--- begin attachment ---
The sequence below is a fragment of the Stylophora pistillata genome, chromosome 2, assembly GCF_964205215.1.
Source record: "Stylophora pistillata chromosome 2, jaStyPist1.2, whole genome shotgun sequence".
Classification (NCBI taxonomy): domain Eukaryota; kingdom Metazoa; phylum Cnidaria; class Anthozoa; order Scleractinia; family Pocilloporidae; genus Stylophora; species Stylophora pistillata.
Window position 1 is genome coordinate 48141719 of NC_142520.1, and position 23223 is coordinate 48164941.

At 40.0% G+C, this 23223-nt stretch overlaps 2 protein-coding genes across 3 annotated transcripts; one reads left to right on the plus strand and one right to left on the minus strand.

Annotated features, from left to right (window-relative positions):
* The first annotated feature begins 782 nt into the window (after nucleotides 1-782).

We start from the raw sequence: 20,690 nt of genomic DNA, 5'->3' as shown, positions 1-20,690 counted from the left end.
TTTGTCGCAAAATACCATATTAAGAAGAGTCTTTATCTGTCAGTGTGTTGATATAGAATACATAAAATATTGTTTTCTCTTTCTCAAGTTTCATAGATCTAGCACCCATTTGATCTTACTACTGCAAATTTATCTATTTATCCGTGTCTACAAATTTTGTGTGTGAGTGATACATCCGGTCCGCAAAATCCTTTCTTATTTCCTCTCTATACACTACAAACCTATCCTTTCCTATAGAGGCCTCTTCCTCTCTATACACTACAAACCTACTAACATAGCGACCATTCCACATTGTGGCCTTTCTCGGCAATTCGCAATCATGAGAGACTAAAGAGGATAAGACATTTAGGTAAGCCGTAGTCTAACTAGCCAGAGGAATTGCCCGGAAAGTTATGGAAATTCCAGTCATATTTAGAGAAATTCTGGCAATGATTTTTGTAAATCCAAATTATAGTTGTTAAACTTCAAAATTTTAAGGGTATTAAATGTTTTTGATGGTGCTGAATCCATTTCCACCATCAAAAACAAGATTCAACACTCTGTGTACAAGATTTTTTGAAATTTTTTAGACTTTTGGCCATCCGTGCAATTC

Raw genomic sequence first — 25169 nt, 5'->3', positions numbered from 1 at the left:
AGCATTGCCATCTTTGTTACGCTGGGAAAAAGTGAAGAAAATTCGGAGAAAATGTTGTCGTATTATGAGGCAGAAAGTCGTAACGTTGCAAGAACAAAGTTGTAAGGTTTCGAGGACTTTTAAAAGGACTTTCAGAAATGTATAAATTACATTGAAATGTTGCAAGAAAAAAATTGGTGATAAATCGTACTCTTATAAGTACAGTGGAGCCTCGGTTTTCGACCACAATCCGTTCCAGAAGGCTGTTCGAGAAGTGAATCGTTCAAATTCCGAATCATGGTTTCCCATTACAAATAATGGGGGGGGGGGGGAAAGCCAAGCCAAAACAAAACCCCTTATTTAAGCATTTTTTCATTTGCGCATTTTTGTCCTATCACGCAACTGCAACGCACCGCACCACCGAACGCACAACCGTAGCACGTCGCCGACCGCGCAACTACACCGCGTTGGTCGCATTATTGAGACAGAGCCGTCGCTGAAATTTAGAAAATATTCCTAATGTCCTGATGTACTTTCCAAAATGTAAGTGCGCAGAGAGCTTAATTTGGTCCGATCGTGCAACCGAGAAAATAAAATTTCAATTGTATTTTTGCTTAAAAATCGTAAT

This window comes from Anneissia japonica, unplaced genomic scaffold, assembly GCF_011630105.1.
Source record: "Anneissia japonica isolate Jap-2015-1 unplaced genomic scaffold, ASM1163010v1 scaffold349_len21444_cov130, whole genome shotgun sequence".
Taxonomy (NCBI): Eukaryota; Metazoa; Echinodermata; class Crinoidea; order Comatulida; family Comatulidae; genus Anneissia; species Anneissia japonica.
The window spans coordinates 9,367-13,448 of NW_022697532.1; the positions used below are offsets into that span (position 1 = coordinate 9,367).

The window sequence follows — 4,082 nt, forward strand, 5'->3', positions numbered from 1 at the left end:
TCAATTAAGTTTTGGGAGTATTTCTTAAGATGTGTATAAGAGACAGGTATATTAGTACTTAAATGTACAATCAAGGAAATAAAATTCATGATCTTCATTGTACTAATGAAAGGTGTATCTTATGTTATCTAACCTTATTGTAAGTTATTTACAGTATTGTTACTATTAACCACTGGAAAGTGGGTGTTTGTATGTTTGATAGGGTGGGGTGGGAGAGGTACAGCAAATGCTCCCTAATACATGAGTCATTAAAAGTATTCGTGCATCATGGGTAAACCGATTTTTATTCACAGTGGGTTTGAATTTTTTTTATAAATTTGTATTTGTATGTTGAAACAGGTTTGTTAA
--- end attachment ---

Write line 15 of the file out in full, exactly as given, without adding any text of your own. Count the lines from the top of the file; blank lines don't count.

The window spans coordinates 9,367-13,448 of NW_022697532.1; the positions used below are offsets into that span (position 1 = coordinate 9,367).